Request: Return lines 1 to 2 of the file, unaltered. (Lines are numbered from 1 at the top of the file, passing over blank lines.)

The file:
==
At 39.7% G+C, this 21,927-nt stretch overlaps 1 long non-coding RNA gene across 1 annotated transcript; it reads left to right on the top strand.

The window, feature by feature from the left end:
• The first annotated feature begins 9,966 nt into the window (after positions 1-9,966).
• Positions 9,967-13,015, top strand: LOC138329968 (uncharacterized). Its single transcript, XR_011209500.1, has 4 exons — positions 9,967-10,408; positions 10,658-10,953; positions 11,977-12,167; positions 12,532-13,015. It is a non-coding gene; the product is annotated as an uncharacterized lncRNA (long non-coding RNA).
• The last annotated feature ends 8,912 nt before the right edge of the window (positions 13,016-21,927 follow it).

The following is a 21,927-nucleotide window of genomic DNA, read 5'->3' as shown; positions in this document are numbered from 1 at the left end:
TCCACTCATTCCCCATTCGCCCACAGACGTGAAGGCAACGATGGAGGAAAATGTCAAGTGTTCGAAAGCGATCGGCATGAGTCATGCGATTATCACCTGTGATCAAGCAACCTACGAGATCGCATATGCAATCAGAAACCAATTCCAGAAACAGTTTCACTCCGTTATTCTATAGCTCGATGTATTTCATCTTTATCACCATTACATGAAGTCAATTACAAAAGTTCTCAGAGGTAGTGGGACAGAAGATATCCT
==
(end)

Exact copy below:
At 39.7% G+C, this 21,927-nt stretch overlaps 1 long non-coding RNA gene across 1 annotated transcript; it reads left to right on the top strand.

The window, feature by feature from the left end: